I could go on. And I will grant you that Disney does provide us with a few that at least superficially are good role models. But that fails as well. Jasmine is not immediately taken by Aladdin’s charms, and does get to know him before deciding he’s all that and a bag of chips. He, on the other hand, wants her before he’s even met her. Does she have to wear that filmy outfit with three quarters of her torso sticking out? I would not let my daughter wear that to school. Same goes for Pocohantas. The real Pocohantas was smart and brave and wily, and some of the cartoon Pocohantas is like that. But I’m guessing that there was not a single Native American in those days that wore a one sleeved, off the shoulder, micro-mini deerskin, and who just happened to have large, perky breasts underneath. I’m fairly certain there were no Wonderbras in pre-colonial America.
Belle is the worst offender of the superficially good role models. She’s the worst because her problems are subtle and sneaky and not at all easy to pick up on. She starts out great. She loves reading and learning, she is loyal to her father, she is brave, and rejects the handsome dude all the other girls are falling over because he is a pompous jerk. So far so good. And in theory, the rest is good, too – she falls in love with the Beast because he is, at heart, a good person who has just been misunderstood, despite his outer appearance and gruff demeanor. But let’s deconstruct, shall we? He isn’t just gruff. He actually kidnaps her father. And, in a prisoner exchange deal, takes a young woman in his stead. He’s domineering and abusive and, quite frankly, a felon. But as we all know, if you love an abuser enough he will overcome his demons and magically transform into a (good looking) kind and gentle person. Seriously? If your daughter got involved with him, would you not try to stop if? How many clients have I had in my office trying to convince me that “he’s changed!” MmmmHmmmm. They always come back, usually within 6 months.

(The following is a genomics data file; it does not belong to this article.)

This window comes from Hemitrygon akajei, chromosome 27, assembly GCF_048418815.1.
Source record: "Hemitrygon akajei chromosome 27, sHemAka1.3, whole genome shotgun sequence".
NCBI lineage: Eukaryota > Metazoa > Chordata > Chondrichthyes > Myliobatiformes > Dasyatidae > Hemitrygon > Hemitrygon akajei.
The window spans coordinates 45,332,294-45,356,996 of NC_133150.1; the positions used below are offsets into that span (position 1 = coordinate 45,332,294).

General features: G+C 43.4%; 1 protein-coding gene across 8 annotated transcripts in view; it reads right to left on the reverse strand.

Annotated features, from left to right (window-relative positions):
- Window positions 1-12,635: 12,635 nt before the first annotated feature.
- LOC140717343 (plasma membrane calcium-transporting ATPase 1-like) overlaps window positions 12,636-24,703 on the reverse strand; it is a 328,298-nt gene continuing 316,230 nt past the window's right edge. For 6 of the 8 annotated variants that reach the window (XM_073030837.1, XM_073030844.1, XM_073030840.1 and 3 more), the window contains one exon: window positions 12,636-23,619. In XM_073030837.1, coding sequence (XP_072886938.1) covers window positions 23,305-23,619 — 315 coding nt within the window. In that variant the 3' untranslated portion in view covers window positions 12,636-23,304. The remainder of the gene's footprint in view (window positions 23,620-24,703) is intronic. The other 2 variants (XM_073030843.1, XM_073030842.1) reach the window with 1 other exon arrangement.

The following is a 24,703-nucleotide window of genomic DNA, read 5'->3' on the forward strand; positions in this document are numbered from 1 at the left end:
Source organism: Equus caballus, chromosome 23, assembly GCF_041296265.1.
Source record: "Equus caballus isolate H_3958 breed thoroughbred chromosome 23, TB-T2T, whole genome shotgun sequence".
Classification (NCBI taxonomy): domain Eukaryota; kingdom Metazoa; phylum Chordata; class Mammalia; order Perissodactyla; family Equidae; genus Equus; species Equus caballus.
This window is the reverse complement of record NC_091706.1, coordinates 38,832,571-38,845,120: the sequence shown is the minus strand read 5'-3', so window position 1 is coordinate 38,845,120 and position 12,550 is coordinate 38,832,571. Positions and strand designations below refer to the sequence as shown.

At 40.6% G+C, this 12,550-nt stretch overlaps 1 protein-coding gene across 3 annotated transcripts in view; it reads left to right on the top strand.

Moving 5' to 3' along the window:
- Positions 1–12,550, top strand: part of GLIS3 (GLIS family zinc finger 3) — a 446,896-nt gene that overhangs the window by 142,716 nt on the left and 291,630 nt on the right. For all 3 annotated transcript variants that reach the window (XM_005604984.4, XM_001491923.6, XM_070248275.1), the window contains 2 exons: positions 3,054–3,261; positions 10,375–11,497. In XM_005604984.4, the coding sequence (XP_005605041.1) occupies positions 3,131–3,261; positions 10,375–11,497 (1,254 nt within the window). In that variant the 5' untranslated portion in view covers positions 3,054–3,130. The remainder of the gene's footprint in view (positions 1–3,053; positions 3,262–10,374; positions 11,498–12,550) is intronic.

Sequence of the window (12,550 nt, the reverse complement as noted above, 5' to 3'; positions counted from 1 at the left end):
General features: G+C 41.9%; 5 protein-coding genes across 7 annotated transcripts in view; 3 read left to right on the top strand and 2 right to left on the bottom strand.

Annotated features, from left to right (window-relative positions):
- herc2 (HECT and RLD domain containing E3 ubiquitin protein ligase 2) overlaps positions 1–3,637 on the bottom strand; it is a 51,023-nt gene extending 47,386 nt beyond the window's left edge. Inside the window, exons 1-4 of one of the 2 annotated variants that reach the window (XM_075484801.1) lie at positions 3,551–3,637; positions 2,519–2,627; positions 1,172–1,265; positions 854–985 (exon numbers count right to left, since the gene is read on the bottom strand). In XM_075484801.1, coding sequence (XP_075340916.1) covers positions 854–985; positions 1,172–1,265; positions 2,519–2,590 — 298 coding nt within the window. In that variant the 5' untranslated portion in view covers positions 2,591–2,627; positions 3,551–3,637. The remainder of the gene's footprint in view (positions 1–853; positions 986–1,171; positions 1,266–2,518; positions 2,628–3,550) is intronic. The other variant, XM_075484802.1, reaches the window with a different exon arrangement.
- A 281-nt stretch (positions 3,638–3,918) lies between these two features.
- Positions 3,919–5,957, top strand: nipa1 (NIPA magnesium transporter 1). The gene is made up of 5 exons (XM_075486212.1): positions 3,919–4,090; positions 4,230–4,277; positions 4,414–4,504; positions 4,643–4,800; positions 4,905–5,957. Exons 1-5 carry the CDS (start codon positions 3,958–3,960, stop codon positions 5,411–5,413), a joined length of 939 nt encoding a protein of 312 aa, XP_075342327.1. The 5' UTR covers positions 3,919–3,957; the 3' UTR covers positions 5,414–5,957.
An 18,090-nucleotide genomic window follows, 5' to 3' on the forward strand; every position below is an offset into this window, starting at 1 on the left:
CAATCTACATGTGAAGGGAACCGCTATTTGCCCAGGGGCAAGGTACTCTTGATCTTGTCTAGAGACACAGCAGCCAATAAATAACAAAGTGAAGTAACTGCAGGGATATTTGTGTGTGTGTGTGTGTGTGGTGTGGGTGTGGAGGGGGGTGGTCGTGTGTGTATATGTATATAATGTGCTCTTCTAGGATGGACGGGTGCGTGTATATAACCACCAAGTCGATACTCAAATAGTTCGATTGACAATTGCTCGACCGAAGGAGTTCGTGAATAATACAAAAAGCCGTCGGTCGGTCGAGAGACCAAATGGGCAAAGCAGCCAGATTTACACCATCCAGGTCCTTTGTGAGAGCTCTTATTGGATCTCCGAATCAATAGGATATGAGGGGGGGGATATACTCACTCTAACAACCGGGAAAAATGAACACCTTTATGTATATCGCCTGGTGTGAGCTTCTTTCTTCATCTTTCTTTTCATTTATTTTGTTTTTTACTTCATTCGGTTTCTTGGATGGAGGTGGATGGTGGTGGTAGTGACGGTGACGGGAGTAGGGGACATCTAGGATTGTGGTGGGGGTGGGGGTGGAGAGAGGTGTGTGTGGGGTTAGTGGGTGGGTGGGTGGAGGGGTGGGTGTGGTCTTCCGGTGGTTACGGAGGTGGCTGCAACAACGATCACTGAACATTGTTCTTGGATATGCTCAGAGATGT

I will, however, hand the Disney Corporation credit for the virtues of Mulan, who is not marketed at all. Most of you probably haven’t even heard of her. Mulan is brave, she will risk her life to protect her family and its honor, and wore clothing that covered all the critical bits. The fact that she gets the guy in the end is an afterthought, a pleasant byproduct of her (and his) proving their worth as individuals. Clearly, this is why no one ever has dressed up as Mulan for Halloween. Her dress isn’t sparkly.
I’m not saying that Princesses can’t be feminine, glamorous, and good role models at the same time. Take Princess Leia, who could simultaneously outthink Han Solo, knock off a few Stormtroopers, and provoke the lust of pretty much every guy who has ever seen her in her (plot appropriate) gold bikini.
I know I think too much about these things. Most three year olds are not analyzing the interpersonal dynamics of these movies, and they certainly aren’t interested in bagging a Prince of their own any time soon. Boys have cooties. They like the sparkly dresses and the catchy tunes. I get that. I like sparkly dresses and catchy tunes myself. Pair it with some gorgeous shoes, and I’m sold. I just have to wonder what subliminal message they are getting from all this about their role in the world and how to prove their worth. I am certain it is related to why I can’t seem to get most of our interns to dress properly for a professional setting and why my 8 year old thinks she has to wear lip gloss to be pretty.
In conclusion, Disney Princess fans, please don’t egg my house.